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Chateau Latour Invests in the Right Bank with stake in Pomerol, Lalande de Pomerol and Saint Emilion

pomerol 99The owner of First Growth Chateau Latour, Francois Pinault, has invested in Pomerol, its neighbouring AOC Lalande de Pomerol and Saint Emilion for the first time by gaining a 49% stake in the vineyards of Baron Guichard. The investment is big news in Bordeaux and a benchmark for Pomerol, which is home to some of the world’s most famous wines.

2nd cd of iiw images 010Pomerol is a tiny AOC and neighbours that of Saint Emilion (in fact it was a sub appellation of Saint Emilion until 1900). The vineyards are located 19 miles north east of Bordeaux and 2 miles from the city of Libourne on a gently rolling plateau which is renowned for its Merlot. The AOC Lalande de Pomerol is separated from Pomerol by the Barbanne stream and although it has more acreage it is not as well known. However things have been changing since the 1990s and a number of savvy estates have made significant investments in these areas – notably Hubert de Boüard de Laforest, co-owner of the First Growth Saint Emilion Chateau Angelus. Will we see more I wonder?

Pinault’s investment is a sound move and suits the owners of Baron Guichard, Aline and Paul Goldschmidt. The company represents 3 chateaux: Chateau Siaurac in Lalande de Pomerol, Chateau Vray Croix de Gay inpomerol small Pomerol and Chateau Le Prieuré, a Saint Emilion Grand Cru Classé.

The Goldschmidt’s have said that the deal is a technical partnership and that they will benefit from Chateau Latour’s team of winemakers and their investment as they had been looking for an outside partner to relieve financial pressure. Aline and Paul took over the estates in 2004 and had to buy her family out to prevent the chateaux being sold thanks to French inheritance laws. They also invested heavily in modernising the estates, knowing full well the potential in their magnificent terroirs. Pinault’s investment will help them realise the potential of these sleeping beauties and give him a strong foothold on the Right Bank.siaurac 3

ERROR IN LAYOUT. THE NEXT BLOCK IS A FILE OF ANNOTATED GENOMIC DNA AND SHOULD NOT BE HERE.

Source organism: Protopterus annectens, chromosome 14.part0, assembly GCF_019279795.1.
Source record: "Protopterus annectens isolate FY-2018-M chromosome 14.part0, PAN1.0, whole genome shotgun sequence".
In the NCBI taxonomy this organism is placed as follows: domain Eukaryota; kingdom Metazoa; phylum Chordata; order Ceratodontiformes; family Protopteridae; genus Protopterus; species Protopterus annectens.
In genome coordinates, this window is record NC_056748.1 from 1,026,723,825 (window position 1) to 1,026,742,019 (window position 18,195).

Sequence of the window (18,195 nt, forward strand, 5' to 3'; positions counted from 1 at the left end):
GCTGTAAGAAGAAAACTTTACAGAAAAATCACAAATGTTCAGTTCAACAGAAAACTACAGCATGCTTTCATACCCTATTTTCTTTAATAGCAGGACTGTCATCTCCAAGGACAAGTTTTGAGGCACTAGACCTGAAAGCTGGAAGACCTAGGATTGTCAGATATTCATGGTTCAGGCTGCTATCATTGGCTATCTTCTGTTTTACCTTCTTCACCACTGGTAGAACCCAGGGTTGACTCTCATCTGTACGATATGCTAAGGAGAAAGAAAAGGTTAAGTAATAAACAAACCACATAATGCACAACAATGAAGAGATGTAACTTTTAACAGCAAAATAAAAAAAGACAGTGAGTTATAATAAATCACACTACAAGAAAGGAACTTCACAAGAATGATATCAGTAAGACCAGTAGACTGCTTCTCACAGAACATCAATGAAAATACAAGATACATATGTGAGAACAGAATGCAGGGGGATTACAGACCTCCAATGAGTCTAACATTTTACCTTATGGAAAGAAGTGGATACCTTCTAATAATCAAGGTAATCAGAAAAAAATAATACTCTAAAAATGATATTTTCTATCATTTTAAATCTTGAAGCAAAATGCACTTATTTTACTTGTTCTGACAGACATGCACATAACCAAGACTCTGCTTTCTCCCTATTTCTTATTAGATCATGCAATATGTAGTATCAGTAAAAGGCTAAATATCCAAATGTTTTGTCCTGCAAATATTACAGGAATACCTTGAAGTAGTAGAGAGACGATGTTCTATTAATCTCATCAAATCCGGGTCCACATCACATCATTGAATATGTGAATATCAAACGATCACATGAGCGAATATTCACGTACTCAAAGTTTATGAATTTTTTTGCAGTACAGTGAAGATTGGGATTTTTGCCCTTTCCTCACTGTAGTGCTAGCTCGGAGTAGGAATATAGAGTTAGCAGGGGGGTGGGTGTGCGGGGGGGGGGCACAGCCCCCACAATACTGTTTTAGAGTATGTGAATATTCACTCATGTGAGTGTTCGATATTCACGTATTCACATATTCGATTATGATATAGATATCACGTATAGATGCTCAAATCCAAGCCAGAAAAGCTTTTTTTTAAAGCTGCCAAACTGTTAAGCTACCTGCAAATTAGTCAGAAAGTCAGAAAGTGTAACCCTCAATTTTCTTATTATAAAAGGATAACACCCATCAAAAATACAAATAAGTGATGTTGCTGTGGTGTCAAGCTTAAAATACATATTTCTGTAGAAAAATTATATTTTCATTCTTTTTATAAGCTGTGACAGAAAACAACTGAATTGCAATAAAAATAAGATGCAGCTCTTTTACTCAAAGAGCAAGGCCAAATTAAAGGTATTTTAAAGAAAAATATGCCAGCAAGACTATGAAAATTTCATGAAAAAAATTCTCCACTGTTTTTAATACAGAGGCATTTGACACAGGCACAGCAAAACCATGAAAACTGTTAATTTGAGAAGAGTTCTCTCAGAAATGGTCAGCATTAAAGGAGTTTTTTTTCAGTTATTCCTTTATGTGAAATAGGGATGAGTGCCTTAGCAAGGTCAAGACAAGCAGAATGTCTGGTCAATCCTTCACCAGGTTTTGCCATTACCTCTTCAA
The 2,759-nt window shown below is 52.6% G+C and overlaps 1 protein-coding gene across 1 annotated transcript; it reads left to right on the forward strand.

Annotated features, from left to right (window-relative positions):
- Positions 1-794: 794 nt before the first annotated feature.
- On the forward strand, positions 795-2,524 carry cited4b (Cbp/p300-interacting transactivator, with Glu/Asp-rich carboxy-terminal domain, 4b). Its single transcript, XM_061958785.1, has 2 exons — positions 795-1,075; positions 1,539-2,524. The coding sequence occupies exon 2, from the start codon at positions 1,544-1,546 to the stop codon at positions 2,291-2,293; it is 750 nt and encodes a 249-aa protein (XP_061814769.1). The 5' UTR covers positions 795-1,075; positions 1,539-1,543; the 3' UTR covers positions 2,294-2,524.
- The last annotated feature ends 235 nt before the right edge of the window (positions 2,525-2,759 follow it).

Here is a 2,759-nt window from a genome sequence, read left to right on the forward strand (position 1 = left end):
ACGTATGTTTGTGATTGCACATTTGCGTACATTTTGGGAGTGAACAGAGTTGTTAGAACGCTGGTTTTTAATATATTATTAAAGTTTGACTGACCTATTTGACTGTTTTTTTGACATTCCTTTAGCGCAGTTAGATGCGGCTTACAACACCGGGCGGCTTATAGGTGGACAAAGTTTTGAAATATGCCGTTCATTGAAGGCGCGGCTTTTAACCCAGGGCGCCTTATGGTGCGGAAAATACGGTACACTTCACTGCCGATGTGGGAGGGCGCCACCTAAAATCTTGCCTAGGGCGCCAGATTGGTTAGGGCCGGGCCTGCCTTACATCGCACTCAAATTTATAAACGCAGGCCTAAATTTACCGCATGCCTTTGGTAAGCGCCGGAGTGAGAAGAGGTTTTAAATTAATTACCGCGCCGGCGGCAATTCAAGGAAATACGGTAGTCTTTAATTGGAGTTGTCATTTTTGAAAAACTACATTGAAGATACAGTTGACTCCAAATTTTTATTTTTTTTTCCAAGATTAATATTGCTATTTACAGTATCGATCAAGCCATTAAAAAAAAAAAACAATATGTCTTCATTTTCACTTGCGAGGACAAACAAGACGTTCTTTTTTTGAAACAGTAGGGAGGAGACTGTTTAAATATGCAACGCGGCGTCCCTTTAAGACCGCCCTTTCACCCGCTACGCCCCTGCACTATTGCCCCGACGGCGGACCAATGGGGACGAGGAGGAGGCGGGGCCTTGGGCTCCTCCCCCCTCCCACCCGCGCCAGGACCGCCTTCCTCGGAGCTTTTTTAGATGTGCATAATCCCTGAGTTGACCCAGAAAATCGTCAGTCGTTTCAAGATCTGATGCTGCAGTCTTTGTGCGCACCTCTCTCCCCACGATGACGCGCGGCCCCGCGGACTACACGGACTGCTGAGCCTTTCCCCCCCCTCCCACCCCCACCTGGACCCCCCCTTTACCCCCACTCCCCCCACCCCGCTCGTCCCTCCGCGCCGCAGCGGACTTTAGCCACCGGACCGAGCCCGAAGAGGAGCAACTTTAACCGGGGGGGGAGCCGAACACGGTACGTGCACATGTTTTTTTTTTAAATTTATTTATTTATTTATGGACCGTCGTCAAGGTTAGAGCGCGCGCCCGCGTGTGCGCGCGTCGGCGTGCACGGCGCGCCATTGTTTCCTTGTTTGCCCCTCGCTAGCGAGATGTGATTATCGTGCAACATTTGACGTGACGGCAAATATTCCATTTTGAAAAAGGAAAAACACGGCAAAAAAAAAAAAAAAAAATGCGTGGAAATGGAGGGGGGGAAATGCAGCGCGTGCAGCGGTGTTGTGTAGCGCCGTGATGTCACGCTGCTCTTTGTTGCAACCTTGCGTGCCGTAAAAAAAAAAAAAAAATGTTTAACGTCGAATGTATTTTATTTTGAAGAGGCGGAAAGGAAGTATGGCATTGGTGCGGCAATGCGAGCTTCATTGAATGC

Goldschmidt will remain as managing director, Penelope Godefoy has been recruited as technical manager of the vineyards and Chateau Latour’s CEO Frédéric Engerer will oversee the management of the estates. 2014 will be the first full vintage under the new cooperation and, unlike Latour, it will be released after En Primeur.

siaurac 2Aline’s family have owned Chateau Siaurac since 1832 (her grandfather was Baron Guichard) and it has 120 acres in Lalande de Pomerol (it is said to be the largest estate in the AOC). It’s a beautiful chateau, set in 19th century parkland, peppered with specimen trees and wildflowers. The chateau regularly holds events, workshops and tastings and won a gold in the Best of Wine Tourism 2012.

Chateau Le Prieuré was bought in 1919 by the Baron and covers 15 acres. It sits on the sloping valley sides facing Chateau Ausonne between Chateaux Trottevieille, Troplong Mondot and Pavie Msiaurac 8acquin. The vineyard there has existed since at least 1696 and was once the property of the Franciscan monks. In the late 1800s the wine produced was known as the Cru des Cordeliers and was hailed as a First Growth in the 1893 edition of Feret. The chateau was later named Le Prieuré (the Priory) in memory of the monastery. It has retained its Grand Cru Classé status since 1955.

siaurac 7Chateau Vray Croix de Gay sits on exceptional terroir and covers 8 acres. One of the plots of vines sits behind Pétrus and the vines also neighbour Le Pin. The vineyard was bought by the family in 1949 and it takes its name from the stone cross that marks the old Pilgrim Way to Santiago de Compostella. Originally it was known as Croix de Gaye and ‘Vray’ was later added as the name Croix de Gaye was registered by another estate.

The wines vary in price – Chateau Siaurac ranges from approximately £11.50 – £15 a bottle, Chateau Vray Croix de Gay from £13 – £39.00 and Chateau Le Prieuré from £21.50 – £46.00 depending on the vintage. With Latour’s involvement in the estates from now on the prices will inevitably rise.

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